Thanks to Rebecca Watson for sharing her powerpoint in the comments here. Travis and I started a discussion there, but feel free to comment here as well. As usual, I’m curious about whether folks in other states have other takes and other ideas that have worked.
It is definitely worth reading in its entirety, but I extracted a few of the ideas for this post. Walt Hecox, from Colorado College, had these supply and demand ideas,
Colorado College Economics Professor, Walt Hecox, who has led the Colorado College’s Annual Conservation Poll, got us started with some tough choices. He challenged us by saying you can:
• Grow the supply of recreational resources – for example, corporate adopt-a-trail/
road or greater roles for concessionaires
• Slow/limit the demand for those resources – limit visitors, auction access, charge for use.
Susan Daggett and Peter Metcalf argued that we should steer recreational users to places that have the hardened infrastructure to take the abuse of increased numbers.
• Focus some recreational use in urban areas. (Susan Daggett)
• Consider the 14’ers in Colorado as “urban interface” and build the infrastructure—a parking lots, permanent toilets, hardened trails—to handle the crowds. (Peter
But where can the money come from?
1) Pay to Play
• California’s “green tag” OHV fee program is one successful model to raise funds from users.
• USFS/NPS charge parking fees and entrance fees at certain popular places.
• The Federal Lands Recreation Enhancement Act of 2004 (FLREA) fee program was started in the Bush Administration and Lynn Scarlett and I both advocated to Congress to
let FS/Interior agencies collect fees at developed locations and plow the $$ back into those areas, but…
• Some object and have sued (“I already pay taxes” or “that place is an exception to FLREA”).
• Although NPS collects the most $$, in 2015 OIG faulted NPS for not using the authority as much as it could.
• This year Interior Secretary Zinke was blasted for seeking big fee increases at 17 popular parks under this authority.
• FLREA authority was set to expire in 2016, but it was extended into FY 2017 and this year the Forest Service budget asked for permanent reauthorization.
(2) Excise Taxes
The Hook & Bullet component of outdoor recreation has been taxing the equipment they use in their recreation for many decades. In 1930 Pittman Robinson was enacted to tax hunting equipment and in 1952 Dingell Johnson to tax fishing equipment. This money goes back to the State Game & Fish agencies for habitat acquisition and management for game species. Over the years – billions of $$. This year, Secretary Zinke highlighted $1 billion from this tax for state wildlife programs.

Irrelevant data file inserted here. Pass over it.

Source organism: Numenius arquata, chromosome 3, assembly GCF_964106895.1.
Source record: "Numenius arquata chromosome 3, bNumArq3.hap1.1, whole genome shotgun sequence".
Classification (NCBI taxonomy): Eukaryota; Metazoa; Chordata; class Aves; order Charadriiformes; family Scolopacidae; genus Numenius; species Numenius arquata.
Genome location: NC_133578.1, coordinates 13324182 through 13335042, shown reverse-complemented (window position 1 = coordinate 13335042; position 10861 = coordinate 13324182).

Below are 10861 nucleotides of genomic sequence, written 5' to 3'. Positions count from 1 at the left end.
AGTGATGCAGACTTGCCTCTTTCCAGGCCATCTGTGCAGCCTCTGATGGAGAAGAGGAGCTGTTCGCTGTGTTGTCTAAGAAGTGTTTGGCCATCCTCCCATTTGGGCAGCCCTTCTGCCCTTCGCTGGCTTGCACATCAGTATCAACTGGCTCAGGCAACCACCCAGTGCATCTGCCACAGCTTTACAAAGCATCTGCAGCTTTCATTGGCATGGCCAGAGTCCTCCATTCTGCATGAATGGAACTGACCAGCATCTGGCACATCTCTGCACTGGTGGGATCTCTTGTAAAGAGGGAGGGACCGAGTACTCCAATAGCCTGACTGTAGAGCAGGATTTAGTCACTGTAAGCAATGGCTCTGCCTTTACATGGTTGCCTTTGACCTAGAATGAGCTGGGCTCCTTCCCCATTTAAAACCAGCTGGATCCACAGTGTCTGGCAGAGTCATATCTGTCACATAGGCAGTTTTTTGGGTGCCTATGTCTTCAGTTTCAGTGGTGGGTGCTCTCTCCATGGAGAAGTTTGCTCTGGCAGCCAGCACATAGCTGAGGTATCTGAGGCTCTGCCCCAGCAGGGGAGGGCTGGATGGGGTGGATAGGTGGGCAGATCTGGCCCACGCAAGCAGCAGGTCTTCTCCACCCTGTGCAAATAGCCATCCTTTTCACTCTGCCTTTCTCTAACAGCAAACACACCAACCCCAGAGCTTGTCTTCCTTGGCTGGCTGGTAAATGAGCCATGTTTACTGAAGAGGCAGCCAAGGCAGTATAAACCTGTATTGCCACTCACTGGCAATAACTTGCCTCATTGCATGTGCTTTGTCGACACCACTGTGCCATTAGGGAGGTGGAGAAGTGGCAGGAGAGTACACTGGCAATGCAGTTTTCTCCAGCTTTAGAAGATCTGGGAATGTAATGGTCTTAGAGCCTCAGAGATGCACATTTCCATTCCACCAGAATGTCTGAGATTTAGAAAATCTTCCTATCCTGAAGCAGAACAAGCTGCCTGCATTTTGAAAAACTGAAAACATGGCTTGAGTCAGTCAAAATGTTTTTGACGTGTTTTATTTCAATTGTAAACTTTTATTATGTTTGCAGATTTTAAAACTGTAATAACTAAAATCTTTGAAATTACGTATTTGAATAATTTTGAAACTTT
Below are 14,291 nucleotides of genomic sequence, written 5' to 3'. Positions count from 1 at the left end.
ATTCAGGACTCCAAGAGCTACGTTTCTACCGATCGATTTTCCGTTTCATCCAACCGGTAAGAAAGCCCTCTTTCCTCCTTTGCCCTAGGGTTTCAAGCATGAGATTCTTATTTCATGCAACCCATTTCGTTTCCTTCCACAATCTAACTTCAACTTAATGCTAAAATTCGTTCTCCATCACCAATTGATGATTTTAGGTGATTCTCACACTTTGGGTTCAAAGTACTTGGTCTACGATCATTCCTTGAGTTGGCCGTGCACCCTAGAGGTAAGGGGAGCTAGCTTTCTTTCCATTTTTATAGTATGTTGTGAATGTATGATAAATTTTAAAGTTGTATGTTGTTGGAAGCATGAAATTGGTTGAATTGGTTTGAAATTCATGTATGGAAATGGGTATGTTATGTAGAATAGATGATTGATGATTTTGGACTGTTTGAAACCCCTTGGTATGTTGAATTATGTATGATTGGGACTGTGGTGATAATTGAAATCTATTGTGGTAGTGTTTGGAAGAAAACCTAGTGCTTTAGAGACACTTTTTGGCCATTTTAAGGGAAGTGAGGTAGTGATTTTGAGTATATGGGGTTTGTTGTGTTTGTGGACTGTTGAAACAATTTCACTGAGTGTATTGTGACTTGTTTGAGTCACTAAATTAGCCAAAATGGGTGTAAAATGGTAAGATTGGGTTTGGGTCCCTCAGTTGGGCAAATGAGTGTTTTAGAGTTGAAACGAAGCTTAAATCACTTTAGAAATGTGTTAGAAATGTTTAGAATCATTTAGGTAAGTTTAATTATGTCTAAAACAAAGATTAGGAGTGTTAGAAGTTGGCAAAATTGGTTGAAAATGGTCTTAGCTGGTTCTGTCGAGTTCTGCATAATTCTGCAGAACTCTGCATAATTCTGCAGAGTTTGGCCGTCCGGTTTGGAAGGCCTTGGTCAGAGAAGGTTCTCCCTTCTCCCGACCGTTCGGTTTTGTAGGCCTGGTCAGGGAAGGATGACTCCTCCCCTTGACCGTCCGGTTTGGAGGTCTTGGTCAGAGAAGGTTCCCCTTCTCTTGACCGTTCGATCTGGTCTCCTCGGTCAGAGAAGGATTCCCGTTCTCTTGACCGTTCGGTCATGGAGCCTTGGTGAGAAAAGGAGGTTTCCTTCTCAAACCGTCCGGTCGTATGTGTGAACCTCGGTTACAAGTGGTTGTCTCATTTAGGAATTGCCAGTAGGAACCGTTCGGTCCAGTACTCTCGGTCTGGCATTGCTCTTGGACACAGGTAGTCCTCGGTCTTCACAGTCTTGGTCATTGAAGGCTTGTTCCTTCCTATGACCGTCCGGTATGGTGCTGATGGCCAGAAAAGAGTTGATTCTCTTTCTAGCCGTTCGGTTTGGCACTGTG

• Some argue that other members of the Outdoor Industry Association (OIA) should do likewise – tax those $10,000 mountain bikes, $50 backpacks, tents and skis.
• Since 1999, OIA has opposed this arguing that since much of their product is imported they already pay excise taxes into the General Treasury and shouldn’t be asked to pay more. This position may change as the industry plays a larger role in GDP.
(3) Federal Legislation
Federal Legislation can bring focus and funding to outdoor recreation management.
• 2018 “National Trails Stewardship Act” directs USFS to publish a national strategy to strengthen role of volunteers to “augment and support capabilities of federal
• Recently Secretary Zinke and Senator Alexander introduced a “National Park Restoration Act” – “all energy” additional revenue towards NPS infrastructure needs.
• “State Wildlife Action Plans” to conserve nongame habitat – OIA/AWFA say use energy royalties to fund this need.
• Fully appropriate Land & Water Conservation Fund (LWCF) ($900 million per year)
• Enacted in 1964; uses offshore O&G royalties to meet the annual appropriated amount.
• 2 components:
• State grants to acquire/develop recreational lands
• Fed side – acquire lands and waters
• Note neither is focused on maintenance/stewardship of the lands
• Full appropriation only happened twice in 49 years – most $$ flows into General Treasury and the annual appropriation is well below $900 million. Up for
reauthorization in 2018. FY 2018 Appropriation Bill funds LWCF at $425.
• “Recreation Not Red Tape” – help outfitters and promote private section volunteers
• “Outdoor Economy Act” – Interior Recreation FACA; FS already has a recreation FACA
Through our dialog in Colorado and our conversations in DC, VOC (Volunteers for Outdoor Colorado) has identified some concrete steps that could enhance the role of volunteer stewardship:
• Nationwide stewardship network similar to the youth-focused Corps Network
• Volunteer offices in FS/BLM field offices – volunteers helping to coordinate stewards for the work inside the agencies
• VOC/USFS share the cost of the volunteer coordinator
• Work standards/training for trail work, water restoration
• Outdoor Stewardship Institute (OSI) training certificate – quality assurance for the land manager – volunteers trained in the work and safety protocols
• New funding model for stewardship work – across a landscape and multiple years of funding (with metrics) directed to make a meaningful impact rather than year-by year piecemeal work that may not be adequate to the need.